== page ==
Nonetheless, this is an interesting idea that shows that this industry is in full evolution and is adapting to the future.

Pioneering the oceans and robotizing aquaculture connects quite well with my previous articles “Innovation and tradition shape the future” and “The ocean, not Mars, is the next frontier


Environmental performance on food labels

August 21, 2009

Here is an article about British supermarket chain Tesco starting a project on labelling the carbon footprint of milk products.

carbon footprint of your food at a glance!This is quite an interesting development, as it would allow consumers to make their purchase decision based on the environmental impact of what they buy. It also would make retailers and producers more aware of their own business decision, be it for sourcing products or choosing their markets.

Of course, an other very important next step will have to be consumer education about carbon footprint numbers and how to read them, but this learning process was also necessary with nutritional information.

I see this as a very good initiative to identify and segregate sensible products from the not so sensible ones. Very likely, we will see more labelling about environmental information in the future, and not just for food products, but all consumer products.


The lurking menace of weeds – Farmers’ enemy #1

August 19, 2009

Here is quite an interesting article from the FAO about the cost of weeds in agriculture.

 the more weeds, the less yieldAccording to their numbers, weeds limit crop yields to such an extent that the world misses yearly the equivalent of 380 million of wheat a year, or in money $95 billion. My first reaction was that there is an untapped market for herbicides producers, but the article describes ways of getting rid of the weeds that do not require the use of chemicals.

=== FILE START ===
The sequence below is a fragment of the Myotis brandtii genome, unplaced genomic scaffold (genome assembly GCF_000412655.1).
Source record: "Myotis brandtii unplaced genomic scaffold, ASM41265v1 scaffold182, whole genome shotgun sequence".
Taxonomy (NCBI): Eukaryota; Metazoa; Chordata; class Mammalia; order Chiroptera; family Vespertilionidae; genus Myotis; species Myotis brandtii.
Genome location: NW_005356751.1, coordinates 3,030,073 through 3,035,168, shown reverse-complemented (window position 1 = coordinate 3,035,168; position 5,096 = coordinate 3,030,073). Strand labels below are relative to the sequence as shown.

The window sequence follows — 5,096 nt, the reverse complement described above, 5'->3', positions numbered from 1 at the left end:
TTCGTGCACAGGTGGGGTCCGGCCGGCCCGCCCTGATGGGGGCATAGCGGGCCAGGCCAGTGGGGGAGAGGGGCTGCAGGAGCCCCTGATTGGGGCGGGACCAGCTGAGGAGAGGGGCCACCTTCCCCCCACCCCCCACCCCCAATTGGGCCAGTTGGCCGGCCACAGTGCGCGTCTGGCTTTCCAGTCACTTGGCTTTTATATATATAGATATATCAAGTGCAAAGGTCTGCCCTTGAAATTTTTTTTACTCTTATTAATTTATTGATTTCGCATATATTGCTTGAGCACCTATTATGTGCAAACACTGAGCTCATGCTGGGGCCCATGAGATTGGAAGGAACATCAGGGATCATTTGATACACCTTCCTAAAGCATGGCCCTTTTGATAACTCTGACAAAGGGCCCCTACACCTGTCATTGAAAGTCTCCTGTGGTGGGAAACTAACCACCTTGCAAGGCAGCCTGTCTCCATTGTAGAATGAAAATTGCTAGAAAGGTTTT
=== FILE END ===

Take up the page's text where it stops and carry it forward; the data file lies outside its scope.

Compared with the medical cost of obesity in the US of $147 billion a year, or the contribution of the US meat and poultry industry of $382 billion per year to the economy, or the TARP funds for the banks of $700 billion, or the estimated financial toxic assets losses worldwide of $4 trillion, the $95 billion does not seem that big a number after all.

Yet, 380 million tonnes wheat equivalent represent, according to the FAO, half of the 2009 expected world wheat production!

Assuming simplistically that with this wheat we would feed people only a diet of bread, this could feed decently more than 1 billion people! This is all the more amazing as the FAO currently estimates the number of hungry people in the world at 1 billion. Clearly, there should be some possible solutions if policies and politics were targeted at the right goals.

Always interesting to put numbers in a different perspective…


Asia faces food shortage by 2050 without major water reforms

August 18, 2009

Here is an article from Science Daily illustrating very clearly the issues I brought up in my earlier article “Managing water is paramount for the future of food production“.

According to Colin Chartres, Director General of the International Water Management Institute: “Asia’s food and feed demand is expected to double by 2050. Relying on trade to meet a large part of this demand will impose a huge and politically untenable burden on the economies of many developing countries. The best bet for Asia lies in revitalizing its vast irrigation systems, which account for 70 percent of the world’s total irrigated land”.


Innovation and tradition shape the future

August 12, 2009

Tradition in food can be quite resilientIn order to understand what changes are ahead of us, we need to realize that opposite forces are engaged in shaping the world of the future. As we all know, accepting change is always a slow and sometimes a difficult process. There are those who see the possibilities and those who see the drawbacks. The first train was going, supposedly, to get cows stop giving milk, but we now know that cows love to watch trains passing by. Probably, the first caveman who drew a picture of an animal on the wall was considered by some as a great magician and probably by others as pure evil. As such, such a struggle is very useful, as on the one hand it shakes immobility and open new doors, and on the other hand it prevents us to rush into the unknown without thinking first.